This article defines a new air-exchange efficiency that takes into account the occupancy in each zone.. Cases studies are then described and show that the new efficiency can better evaluate the ventilation effect of the room.
The efficiency of an air diffusion system consists of two factors. The first is the ability of the system to remove heat and contaminants out of the ventilated room. This is most often characterized using temperature removal and contaminant removal efficiency. The second, seldom considered, factor is the uniformity of the temperature and contaminant distribution within the ventilated space. This factor describes how much the maximum contaminant concentration or minimum temperature differs from the average value.
The contaminant removal efficiency and the uniformity of contaminant concentration in the occupied zone of a room were studied in scale model with the following varying parameters : occupied zone obstruction level, air distribution system, air change rate, cooling load, contaminant sources distribution.
Results show that obstruction level, air distribution system, air change rate and cooling load have a small influence on contaminant removal efficiency and uniformity of contaminant concentration.
There is a variety of different methods consulting engineers use to design room system, room air diffusion, such as assumption of perfect mixing, design methods employing the empirical relations determined through research, air jet theory and computational fluid dynamics (CFD) codes. The most common design methods based on air jet theory allows only for the prediction of extreme values of air velocities and air temperatures in the occupied zone.
This research evaluated the effectiveness of local supply ventilation in controlling air quality at or near workers’ breathing zones in livestock confinement buildings. Commercially available ceiling (box-type) diffusers and local supply ventilation syste
Seven air supply and return diffusion layouts were tested to determine their effects on air distribution, air change efficiency and ventilation efficiency for workstations in an open-plan office. This document describes and comments the results of these measurements.
This work, along with the experimental measurements on which it is based, was carried out in the framework of research undertaken by the French “Groupe de Pilotage sur la Qualité des Ambiances” (GPQA), whose task was to initiate and co-ordinate work on ai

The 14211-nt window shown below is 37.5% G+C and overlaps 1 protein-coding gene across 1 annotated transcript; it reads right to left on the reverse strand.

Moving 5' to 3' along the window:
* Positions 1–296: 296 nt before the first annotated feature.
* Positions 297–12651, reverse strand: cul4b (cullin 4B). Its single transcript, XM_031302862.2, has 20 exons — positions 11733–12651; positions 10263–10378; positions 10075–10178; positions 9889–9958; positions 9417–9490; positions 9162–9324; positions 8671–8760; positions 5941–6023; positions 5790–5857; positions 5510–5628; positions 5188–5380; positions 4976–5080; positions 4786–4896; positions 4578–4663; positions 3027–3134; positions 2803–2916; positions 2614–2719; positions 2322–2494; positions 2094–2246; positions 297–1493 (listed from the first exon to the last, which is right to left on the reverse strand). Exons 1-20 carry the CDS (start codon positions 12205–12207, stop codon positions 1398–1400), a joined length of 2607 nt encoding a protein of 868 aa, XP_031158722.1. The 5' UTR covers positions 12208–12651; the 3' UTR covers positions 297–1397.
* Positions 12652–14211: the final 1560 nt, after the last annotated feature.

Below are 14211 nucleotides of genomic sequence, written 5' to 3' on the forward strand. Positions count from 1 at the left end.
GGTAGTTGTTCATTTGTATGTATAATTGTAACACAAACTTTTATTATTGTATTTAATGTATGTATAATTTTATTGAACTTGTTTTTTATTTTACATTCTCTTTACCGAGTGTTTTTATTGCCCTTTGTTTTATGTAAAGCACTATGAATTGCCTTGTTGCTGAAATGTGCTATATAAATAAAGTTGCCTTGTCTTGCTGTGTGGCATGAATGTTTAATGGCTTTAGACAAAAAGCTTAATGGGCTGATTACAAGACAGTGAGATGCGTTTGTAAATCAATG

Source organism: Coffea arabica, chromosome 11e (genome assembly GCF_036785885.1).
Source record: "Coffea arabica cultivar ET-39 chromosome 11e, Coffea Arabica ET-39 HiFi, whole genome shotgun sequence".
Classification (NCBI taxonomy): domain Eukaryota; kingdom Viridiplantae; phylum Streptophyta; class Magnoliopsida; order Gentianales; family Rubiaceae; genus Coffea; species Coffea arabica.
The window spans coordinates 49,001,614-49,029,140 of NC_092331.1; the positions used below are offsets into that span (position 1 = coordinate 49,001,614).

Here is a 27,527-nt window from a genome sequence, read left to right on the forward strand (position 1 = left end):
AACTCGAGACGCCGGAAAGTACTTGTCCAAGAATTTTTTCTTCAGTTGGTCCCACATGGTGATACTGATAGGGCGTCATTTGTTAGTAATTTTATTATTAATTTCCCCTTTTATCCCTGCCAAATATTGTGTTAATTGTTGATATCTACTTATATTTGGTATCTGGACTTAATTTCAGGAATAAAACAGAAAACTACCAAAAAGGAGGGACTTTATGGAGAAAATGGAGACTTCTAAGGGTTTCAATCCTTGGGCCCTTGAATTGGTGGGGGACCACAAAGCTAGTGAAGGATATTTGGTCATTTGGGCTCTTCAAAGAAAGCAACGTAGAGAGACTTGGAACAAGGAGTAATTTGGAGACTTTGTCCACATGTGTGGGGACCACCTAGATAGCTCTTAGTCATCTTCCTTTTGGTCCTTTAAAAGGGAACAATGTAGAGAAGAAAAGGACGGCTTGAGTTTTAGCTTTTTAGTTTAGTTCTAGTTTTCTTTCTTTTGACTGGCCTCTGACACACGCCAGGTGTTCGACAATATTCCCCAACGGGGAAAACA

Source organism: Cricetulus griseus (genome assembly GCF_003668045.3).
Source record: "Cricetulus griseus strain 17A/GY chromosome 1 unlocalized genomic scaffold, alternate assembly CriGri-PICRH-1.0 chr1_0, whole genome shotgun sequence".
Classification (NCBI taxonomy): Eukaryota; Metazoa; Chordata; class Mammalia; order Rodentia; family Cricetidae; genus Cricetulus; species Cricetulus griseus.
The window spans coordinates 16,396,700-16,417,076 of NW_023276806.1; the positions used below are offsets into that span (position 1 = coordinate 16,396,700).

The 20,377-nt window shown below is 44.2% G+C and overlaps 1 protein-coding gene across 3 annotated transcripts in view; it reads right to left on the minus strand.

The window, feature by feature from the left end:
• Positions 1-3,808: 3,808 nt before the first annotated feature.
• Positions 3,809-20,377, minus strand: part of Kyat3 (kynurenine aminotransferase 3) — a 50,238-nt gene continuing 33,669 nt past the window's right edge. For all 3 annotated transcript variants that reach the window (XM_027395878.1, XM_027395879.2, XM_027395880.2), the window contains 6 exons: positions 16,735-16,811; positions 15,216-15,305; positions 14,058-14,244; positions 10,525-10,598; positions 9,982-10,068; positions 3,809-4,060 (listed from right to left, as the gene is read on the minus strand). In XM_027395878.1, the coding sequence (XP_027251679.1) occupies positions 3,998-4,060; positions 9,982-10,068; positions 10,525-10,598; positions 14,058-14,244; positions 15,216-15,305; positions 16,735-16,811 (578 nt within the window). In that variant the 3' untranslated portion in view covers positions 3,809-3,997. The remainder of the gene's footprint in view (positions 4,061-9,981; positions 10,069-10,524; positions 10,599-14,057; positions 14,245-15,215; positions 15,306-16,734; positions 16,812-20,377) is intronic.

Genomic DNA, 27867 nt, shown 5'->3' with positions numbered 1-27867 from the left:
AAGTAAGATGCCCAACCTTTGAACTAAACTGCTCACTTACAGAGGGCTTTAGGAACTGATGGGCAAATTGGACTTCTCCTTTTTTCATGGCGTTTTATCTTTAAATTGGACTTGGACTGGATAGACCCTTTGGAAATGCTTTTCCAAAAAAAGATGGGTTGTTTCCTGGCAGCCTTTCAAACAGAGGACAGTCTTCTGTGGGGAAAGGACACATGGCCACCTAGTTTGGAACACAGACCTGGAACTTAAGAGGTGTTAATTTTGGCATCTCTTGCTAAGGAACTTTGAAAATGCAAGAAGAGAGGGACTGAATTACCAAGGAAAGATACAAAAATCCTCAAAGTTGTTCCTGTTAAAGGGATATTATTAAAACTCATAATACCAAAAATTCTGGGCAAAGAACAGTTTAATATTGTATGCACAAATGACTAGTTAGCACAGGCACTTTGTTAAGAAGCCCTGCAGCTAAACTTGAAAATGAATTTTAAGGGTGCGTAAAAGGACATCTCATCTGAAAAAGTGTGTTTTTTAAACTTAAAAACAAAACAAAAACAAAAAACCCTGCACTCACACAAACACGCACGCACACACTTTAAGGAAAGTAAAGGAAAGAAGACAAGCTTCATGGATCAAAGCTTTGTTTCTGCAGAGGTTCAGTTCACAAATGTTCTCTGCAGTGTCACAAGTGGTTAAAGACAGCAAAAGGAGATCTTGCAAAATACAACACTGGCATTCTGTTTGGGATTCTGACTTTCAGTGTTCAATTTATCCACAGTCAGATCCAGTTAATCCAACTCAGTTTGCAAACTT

In this paper, the normal ventilation system and the concept of all fresh air conditioning and ventilating system are presented. The 2 systems are then compared, with the use of a non-isothermal k-e turbulence model.Results show the wind velocity distribution , the temperature distribution and the Scale for Ventilation Efficiency distribution for each case.Their conclusion is that with the all-fresh air ventilation system, there is a high ventilation efficiency around the occupant zone.
The objective of this paper was to illustrate the potential of the CFD technique to compare the effectiveness of different general ventilation systems in reducing the workers' exposure to styrene vapour in a workroom. . Thanks to the CFD technique predicted airflow velocities and styrene distribution are shown for the 3 different ventilation arrangements at identical planes across the room. And predicted values of styrene concentration at workers'position are given.
The second part of the paper deals with the measurements of the indoor thermal environment and the ventilation performance of a commercial kitchen.Measurements were made with a tracer gas (SF6) which is non-toxic and odorless.A smoke machine (ROSCO) was placed on the floor of the middle of the kitchen while operating the ventilated ceiling system. Air inlets near the floor or at the lower parts of the walls brought fresh air in the lower part of the kitchen and pushed the smoke upward.The results almost agreed with the results of the previous numerical simulation ( in part 1).